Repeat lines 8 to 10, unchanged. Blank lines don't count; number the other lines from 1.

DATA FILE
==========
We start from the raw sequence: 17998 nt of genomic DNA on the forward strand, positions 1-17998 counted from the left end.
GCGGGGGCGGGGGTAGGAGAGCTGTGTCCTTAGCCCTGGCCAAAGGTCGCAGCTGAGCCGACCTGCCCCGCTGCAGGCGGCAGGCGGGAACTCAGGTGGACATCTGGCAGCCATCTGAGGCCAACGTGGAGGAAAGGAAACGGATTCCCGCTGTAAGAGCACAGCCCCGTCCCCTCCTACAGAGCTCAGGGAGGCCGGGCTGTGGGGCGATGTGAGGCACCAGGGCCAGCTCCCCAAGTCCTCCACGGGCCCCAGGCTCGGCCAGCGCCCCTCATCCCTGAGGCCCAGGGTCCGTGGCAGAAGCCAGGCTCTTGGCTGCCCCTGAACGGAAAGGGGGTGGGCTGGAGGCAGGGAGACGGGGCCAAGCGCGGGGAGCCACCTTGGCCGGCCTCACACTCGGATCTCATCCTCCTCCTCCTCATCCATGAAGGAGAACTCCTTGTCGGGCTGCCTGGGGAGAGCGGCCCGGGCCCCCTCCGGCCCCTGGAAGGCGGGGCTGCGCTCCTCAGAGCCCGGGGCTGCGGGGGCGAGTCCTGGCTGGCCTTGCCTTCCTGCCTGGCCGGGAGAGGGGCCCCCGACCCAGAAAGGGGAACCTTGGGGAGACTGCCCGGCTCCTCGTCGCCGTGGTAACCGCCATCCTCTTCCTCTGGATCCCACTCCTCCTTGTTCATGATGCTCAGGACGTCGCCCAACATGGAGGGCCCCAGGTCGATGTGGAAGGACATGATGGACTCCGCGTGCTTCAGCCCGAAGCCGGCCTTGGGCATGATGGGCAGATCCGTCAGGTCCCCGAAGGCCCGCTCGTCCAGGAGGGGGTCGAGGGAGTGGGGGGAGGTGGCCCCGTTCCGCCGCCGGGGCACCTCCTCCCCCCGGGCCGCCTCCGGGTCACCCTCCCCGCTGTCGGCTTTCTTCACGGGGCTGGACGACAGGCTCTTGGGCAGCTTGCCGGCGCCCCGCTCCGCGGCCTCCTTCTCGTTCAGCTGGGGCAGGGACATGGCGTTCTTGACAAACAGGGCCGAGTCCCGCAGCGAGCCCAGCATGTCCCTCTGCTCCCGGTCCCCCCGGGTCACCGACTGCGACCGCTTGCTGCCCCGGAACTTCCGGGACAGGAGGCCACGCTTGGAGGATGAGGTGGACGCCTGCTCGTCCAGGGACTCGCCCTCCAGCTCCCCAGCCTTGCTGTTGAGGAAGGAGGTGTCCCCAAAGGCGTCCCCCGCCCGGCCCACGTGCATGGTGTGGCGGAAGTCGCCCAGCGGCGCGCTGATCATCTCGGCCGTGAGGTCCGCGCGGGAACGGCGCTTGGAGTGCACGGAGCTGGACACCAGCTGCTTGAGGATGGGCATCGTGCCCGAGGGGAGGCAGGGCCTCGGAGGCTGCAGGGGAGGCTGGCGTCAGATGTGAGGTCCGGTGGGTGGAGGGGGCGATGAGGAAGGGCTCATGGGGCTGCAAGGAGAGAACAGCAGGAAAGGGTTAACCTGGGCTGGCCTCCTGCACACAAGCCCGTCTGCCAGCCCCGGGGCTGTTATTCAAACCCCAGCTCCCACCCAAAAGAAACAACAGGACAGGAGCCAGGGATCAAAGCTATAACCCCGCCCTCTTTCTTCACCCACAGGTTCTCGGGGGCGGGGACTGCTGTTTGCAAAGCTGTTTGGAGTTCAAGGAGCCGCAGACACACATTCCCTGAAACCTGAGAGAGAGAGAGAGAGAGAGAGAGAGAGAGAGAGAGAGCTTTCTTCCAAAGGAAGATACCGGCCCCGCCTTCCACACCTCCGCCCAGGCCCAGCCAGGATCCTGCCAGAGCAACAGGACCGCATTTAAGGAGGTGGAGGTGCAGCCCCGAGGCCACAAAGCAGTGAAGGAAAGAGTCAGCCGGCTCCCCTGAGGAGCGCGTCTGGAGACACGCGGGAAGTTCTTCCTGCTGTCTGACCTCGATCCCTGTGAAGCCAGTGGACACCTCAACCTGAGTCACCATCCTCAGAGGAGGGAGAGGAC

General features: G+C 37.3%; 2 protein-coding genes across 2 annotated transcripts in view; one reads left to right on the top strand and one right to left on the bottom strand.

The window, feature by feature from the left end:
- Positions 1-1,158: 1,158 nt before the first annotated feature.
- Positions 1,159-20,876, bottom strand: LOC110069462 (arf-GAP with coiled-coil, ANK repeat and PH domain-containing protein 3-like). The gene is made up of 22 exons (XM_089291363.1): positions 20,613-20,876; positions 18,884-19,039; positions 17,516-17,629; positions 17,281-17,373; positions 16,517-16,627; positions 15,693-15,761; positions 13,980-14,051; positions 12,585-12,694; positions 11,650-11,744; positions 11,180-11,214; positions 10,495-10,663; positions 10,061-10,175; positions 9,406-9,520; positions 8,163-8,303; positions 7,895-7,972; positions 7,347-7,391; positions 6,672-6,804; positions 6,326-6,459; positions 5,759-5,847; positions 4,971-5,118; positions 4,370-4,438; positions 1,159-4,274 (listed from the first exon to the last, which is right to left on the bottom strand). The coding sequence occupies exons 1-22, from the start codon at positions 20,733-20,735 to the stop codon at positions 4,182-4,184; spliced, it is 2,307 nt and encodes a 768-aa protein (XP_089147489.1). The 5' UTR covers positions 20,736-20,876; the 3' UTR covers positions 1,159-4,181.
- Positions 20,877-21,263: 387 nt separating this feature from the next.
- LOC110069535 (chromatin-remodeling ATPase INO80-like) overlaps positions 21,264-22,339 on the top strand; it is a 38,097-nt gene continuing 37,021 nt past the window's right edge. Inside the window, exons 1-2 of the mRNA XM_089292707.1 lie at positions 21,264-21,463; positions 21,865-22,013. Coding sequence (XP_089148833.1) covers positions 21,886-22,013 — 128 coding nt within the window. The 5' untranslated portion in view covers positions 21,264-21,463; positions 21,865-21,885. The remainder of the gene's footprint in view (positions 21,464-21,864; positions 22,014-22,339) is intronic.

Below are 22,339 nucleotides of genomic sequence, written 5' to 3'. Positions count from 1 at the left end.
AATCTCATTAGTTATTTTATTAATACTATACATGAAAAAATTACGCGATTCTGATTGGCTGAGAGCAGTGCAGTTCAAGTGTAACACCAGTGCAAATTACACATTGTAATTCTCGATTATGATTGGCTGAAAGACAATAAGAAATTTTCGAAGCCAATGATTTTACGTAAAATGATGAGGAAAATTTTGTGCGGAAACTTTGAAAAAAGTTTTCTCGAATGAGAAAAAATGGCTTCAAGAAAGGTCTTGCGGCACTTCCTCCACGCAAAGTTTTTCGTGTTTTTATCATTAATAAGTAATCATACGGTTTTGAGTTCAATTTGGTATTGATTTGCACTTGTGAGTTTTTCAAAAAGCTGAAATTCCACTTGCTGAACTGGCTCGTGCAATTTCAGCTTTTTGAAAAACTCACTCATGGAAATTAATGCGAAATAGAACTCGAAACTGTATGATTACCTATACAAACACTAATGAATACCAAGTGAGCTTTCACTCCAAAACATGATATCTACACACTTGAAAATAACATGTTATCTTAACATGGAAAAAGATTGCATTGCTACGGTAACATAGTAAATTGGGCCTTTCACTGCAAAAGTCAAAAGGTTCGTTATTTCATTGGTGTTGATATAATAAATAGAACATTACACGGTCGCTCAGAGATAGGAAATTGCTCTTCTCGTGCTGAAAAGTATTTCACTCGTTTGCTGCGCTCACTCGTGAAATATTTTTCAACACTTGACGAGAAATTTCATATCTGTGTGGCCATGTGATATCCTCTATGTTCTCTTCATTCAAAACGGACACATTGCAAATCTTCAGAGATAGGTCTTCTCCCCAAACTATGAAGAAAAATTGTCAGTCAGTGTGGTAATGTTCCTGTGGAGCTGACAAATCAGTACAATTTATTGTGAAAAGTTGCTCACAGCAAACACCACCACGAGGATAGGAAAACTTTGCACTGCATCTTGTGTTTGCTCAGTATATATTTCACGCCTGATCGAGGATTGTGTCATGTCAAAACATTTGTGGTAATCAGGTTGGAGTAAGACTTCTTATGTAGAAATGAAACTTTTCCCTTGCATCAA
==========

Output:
- LOC110069535 (chromatin-remodeling ATPase INO80-like) overlaps positions 21,264-22,339 on the top strand; it is a 38,097-nt gene continuing 37,021 nt past the window's right edge. Inside the window, exons 1-2 of the mRNA XM_089292707.1 lie at positions 21,264-21,463; positions 21,865-22,013. Coding sequence (XP_089148833.1) covers positions 21,886-22,013 — 128 coding nt within the window. The 5' untranslated portion in view covers positions 21,264-21,463; positions 21,865-21,885. The remainder of the gene's footprint in view (positions 21,464-21,864; positions 22,014-22,339) is intronic.

Below are 22,339 nucleotides of genomic sequence, written 5' to 3'. Positions count from 1 at the left end.
AATCTCATTAGTTATTTTATTAATACTATACATGAAAAAATTACGCGATTCTGATTGGCTGAGAGCAGTGCAGTTCAAGTGTAACACCAGTGCAAATTACACATTGTAATTCTCGATTATGATTGGCTGAAAGACAATAAGAAATTTTCGAAGCCAATGATTTTACGTAAAATGATGAGGAAAATTTTGTGCGGAAACTTTGAAAAAAGTTTTCTCGAATGAGAAAAAATGGCTTCAAGAAAGGTCTTGCGGCACTTCCTCCACGCAAAGTTTTTCGTGTTTTTATCATTAATAAGTAATCATACGGTTTTGAGTTCAATTTGGTATTGATTTGCACTTGTGAGTTTTTCAAAAAGCTGAAATTCCACTTGCTGAACTGGCTCGTGCAATTTCAGCTTTTTGAAAAACTCACTCATGGAAATTAATGCGAAATAGAACTCGAAACTGTATGATTACCTATACAAACACTAATGAATACCAAGTGAGCTTTCACTCCAAAACATGATATCTACACACTTGAAAATAACATGTTATCTTAACATGGAAAAAGATTGCATTGCTACGGTAACATAGTAAATTGGGCCTTTCACTGCAAAAGTCAAAAGGTTCGTTATTTCATTGGTGTTGATATAATAAATAGAACATTACACGGTCGCTCAGAGATAGGAAATTGCTCTTCTCGTGCTGAAAAGTATTTCACTCGTTTGCTGCGCTCACTCGTGAAATATTTTTCAACACTTGACGAGAAATTTCATATCTGTGTGGCCATGTGATATCCTCTATGTTCTCTTCATTCAAAACGGACACATTGCAAATCTTCAGAGATAGGTCTTCTCCCCAAACTATGAAGAAAAATTGTCAGTCAGTGTGGTAATGTTCCTGTGGAGCTGACAAATCAGTACAATTTATTGTGAAAAGTTGCTCACAGCAAACACCACCACGAGGATAGGAAAACTTTGCACTGCATCTTGTGTTTGCTCAGTATATATTTCACGCCTGATCGAGGATTGTGTCATGTCAAAACATTTGTGGTAATCAGGTTGGAGTAAGACTTCTTATGTAGAAATGAAACTTTTCCCTTGCATCAA